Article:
Installing Windows 11 and Windows 10 together on the same computer is a good option for users who want to continue using Windows 11 as their primary system, but also want to try out the new features that are coming from Microsoft’s latest development.
The Redmond firm promised many improvements and new features for Windows 11. Some have arrived, others are on the way and the rest… we’ll see. After a couple of months of use, most comments point to the fact that Microsoft has remained halfway, that is, has produced a Windows 10.5. It supports much of the legacy of the giant Windows ecosystem and has brought a breath of fresh air in visuals and user interface. But it’s essentially the same as what we already know: the Windows 10 base, some Windows 10X components, and all of it “tuned” for the occasion.
Without Â “revolutionaryÂ” new features, with the increase in minimum hardware requirements as a sword of Damocles for when Microsoft wants to apply them and with the expected bugs (some gross as the SSD performance) most users continue and will continue to use Windows 10 for quite some time. The final version of Windows 10 21H2 has just been released and although it doesnâ¤?t include the announced new features, it has achieved the necessary stability that we users were asking for. Its technical support will last until October 2025 and, well, itâ¤?s not going to be around for a long time, there is time to jump to a Windows 11 which has a lot of development left to do.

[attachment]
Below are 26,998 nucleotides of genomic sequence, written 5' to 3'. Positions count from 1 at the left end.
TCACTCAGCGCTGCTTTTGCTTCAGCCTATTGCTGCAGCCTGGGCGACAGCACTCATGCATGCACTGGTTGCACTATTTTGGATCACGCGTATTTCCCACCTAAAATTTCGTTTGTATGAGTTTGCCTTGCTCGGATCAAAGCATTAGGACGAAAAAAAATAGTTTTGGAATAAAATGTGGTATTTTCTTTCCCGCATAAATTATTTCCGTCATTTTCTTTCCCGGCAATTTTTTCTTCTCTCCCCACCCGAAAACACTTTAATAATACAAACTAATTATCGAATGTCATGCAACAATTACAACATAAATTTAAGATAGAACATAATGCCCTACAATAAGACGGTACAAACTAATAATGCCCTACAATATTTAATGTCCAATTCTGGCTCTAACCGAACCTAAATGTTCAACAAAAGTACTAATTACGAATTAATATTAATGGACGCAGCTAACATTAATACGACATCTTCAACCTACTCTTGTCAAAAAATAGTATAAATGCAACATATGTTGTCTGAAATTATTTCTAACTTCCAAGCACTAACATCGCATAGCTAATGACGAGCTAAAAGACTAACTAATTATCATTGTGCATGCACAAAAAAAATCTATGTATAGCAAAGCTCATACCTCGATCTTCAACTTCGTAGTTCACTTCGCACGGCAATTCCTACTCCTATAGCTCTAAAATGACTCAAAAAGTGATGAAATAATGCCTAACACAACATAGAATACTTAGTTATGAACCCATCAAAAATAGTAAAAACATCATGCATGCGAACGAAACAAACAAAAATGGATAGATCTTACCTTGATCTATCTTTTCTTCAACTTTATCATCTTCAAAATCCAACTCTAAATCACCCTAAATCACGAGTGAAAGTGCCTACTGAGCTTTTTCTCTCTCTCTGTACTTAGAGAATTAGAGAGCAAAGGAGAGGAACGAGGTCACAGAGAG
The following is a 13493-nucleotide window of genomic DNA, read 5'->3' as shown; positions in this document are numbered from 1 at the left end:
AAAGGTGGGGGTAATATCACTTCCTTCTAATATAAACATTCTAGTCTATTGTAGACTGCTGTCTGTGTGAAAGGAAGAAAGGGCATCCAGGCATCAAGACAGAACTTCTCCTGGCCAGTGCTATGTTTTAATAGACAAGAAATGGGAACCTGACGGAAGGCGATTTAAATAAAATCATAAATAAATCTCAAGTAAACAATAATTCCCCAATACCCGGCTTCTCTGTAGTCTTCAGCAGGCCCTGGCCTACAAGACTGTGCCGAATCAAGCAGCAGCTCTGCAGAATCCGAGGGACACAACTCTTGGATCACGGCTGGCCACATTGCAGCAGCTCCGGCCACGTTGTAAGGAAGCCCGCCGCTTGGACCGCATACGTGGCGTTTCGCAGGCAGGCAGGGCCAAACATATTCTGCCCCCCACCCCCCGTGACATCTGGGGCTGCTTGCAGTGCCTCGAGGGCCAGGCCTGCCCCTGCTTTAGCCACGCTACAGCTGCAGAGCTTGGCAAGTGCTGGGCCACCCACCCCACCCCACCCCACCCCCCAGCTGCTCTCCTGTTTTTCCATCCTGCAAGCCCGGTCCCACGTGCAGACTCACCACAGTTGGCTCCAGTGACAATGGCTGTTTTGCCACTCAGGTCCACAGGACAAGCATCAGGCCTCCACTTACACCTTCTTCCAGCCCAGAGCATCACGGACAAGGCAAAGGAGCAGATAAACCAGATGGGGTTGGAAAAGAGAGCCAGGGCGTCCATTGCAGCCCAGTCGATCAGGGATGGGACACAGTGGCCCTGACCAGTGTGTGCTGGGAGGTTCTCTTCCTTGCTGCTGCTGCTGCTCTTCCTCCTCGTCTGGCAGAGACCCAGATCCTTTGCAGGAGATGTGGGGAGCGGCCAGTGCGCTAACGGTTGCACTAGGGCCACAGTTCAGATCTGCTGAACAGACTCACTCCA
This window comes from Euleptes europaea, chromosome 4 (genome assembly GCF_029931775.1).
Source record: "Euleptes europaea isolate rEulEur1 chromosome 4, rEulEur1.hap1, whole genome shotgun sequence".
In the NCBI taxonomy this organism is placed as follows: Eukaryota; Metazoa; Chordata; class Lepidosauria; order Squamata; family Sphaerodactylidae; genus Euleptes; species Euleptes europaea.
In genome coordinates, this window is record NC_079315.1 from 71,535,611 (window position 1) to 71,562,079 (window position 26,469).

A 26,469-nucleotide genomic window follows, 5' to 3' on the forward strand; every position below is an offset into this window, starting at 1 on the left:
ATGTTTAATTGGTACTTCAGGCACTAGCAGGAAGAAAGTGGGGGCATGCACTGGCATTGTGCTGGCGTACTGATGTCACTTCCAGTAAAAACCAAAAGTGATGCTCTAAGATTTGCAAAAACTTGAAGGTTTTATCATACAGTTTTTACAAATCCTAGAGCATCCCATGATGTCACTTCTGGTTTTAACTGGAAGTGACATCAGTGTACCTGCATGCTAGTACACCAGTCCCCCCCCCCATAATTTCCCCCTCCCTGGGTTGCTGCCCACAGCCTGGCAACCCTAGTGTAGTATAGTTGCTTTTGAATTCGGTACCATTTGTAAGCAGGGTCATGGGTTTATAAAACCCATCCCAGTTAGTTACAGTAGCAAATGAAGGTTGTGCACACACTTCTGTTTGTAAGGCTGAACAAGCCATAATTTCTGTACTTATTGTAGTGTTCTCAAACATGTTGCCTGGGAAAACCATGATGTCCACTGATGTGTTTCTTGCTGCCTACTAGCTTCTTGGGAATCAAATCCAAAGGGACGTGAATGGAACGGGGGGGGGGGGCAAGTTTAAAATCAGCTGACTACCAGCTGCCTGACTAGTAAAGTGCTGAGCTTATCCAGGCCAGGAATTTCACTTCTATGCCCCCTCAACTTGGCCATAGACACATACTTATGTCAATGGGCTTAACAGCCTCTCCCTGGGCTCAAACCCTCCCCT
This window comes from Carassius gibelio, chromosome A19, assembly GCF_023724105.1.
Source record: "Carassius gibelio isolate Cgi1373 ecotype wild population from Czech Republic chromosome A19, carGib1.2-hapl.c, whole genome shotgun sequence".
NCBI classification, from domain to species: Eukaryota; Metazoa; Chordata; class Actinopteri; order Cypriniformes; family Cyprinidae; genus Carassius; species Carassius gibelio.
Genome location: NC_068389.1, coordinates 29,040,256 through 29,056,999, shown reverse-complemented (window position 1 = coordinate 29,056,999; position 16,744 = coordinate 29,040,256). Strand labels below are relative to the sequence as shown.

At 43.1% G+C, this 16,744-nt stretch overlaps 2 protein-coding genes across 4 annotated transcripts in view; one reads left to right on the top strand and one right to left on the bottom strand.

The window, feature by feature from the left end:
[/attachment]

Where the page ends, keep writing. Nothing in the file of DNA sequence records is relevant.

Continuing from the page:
Windows 11 and Windows 10
Windows 11 can update for free computers with valid licenses of Windows 10 or can be installed directly from scratch using the ISO images that Microsoft offers. But what if you want to try it without having to give up your copy of Windows 10 that you will continue to use as before?
Dual boot systems are perfect for this. You can install two (or more) operating systems on the same computer without them interfering with each other and with the ability to boot the one you prefer in a quick and easy way. We have seen it in previous guides for installing Windows and Linux on the same computer and it is the same type of process that we are going to detail.
For the example, we start with a laptop with Windows 10 installed that meets the hardware requirements of Windows 11, but really you know that could be installed on almost any computer. Without further delay and once the backup of files and data that we always recommend in case something goes wrong, we start.
Creating disk space
Our laptop only has one storage drive installed (a PCIe SSD in this case) and the Windows 10 installation takes up the entire disk. If your computer has additional drives (as is common on desktops), you can skip this step and let’s go ahead and create space for installing Windows 11:
- Press the hotkey shortcut “Win + R” to access the run function (you can do it the same way by right clicking the mouse on the start button) and type diskmgmt.msc to open the Disk Management tool.Â
- You will see several partitions, the recovery partition or others. We want to act on the main partition, in the example the C: called SYSTEM.
- Right-click on the main partition and select reduce volume.
- In the dialog box that will appear select the amount of space to reduce which will be the share size for Windows 11. We select 80 GB for the example:
Here each user will have to select the space they want to reduce depending on their availability and usage focus. In our case, we will continue to use Windows 10 as the primary and Windows 11 will only be used for testing. If we had a second storage drive available (like on the desktop) we would use that one.